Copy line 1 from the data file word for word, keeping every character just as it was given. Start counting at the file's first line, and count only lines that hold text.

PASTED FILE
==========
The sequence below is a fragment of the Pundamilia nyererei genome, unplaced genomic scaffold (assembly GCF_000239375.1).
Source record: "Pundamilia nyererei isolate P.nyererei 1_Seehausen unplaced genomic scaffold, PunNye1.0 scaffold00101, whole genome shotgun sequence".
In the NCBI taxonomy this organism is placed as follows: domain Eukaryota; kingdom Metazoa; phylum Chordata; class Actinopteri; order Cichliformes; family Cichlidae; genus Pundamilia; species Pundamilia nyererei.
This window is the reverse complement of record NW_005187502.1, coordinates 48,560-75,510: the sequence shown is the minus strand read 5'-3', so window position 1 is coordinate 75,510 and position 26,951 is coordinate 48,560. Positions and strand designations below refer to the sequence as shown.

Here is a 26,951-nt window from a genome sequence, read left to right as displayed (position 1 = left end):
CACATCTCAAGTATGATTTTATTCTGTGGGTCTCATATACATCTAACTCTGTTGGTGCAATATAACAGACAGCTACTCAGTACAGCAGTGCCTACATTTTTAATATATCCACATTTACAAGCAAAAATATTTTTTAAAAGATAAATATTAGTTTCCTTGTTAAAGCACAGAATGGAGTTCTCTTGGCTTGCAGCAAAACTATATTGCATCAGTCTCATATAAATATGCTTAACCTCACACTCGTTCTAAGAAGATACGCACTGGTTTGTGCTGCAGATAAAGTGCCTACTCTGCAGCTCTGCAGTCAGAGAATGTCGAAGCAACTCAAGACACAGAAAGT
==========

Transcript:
The sequence below is a fragment of the Pundamilia nyererei genome, unplaced genomic scaffold (assembly GCF_000239375.1).